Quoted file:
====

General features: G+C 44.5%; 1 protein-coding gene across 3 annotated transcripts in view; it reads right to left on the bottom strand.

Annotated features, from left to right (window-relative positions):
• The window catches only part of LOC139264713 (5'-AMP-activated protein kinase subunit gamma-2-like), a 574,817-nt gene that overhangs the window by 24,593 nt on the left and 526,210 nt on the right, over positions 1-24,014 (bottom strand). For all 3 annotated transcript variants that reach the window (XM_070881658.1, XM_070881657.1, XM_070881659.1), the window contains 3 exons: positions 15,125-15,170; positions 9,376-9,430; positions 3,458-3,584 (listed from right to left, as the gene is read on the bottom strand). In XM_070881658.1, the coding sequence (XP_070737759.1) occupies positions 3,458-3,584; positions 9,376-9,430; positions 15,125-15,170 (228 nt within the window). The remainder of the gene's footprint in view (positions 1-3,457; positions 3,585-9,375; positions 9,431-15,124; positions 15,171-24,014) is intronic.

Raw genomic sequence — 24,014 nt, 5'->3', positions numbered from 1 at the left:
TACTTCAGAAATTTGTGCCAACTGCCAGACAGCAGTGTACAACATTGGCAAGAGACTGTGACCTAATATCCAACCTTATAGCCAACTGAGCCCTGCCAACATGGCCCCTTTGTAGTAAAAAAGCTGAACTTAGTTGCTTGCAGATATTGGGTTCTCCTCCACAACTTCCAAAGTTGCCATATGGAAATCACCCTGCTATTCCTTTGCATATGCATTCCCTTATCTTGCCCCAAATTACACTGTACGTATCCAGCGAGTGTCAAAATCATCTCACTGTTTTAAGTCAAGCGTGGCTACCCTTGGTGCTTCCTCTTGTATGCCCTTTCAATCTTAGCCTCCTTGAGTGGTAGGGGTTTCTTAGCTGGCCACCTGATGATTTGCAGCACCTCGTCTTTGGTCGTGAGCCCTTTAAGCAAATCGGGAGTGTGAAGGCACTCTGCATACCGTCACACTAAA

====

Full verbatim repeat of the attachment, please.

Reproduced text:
General features: G+C 44.5%; 1 protein-coding gene across 3 annotated transcripts in view; it reads right to left on the bottom strand.

Annotated features, from left to right (window-relative positions):
• The window catches only part of LOC139264713 (5'-AMP-activated protein kinase subunit gamma-2-like), a 574,817-nt gene that overhangs the window by 24,593 nt on the left and 526,210 nt on the right, over positions 1-24,014 (bottom strand). For all 3 annotated transcript variants that reach the window (XM_070881658.1, XM_070881657.1, XM_070881659.1), the window contains 3 exons: positions 15,125-15,170; positions 9,376-9,430; positions 3,458-3,584 (listed from right to left, as the gene is read on the bottom strand). In XM_070881658.1, the coding sequence (XP_070737759.1) occupies positions 3,458-3,584; positions 9,376-9,430; positions 15,125-15,170 (228 nt within the window). The remainder of the gene's footprint in view (positions 1-3,457; positions 3,585-9,375; positions 9,431-15,124; positions 15,171-24,014) is intronic.

Raw genomic sequence — 24,014 nt, 5'->3', positions numbered from 1 at the left:
TACTTCAGAAATTTGTGCCAACTGCCAGACAGCAGTGTACAACATTGGCAAGAGACTGTGACCTAATATCCAACCTTATAGCCAACTGAGCCCTGCCAACATGGCCCCTTTGTAGTAAAAAAGCTGAACTTAGTTGCTTGCAGATATTGGGTTCTCCTCCACAACTTCCAAAGTTGCCATATGGAAATCACCCTGCTATTCCTTTGCATATGCATTCCCTTATCTTGCCCCAAATTACACTGTACGTATCCAGCGAGTGTCAAAATCATCTCACTGTTTTAAGTCAAGCGTGGCTACCCTTGGTGCTTCCTCTTGTATGCCCTTTCAATCTTAGCCTCCTTGAGTGGTAGGGGTTTCTTAGCTGGCCACCTGATGATTTGCAGCACCTCGTCTTTGGTCGTGAGCCCTTTAAGCAAATCGGGAGTGTGAAGGCACTCTGCATACCGTCACACTAAA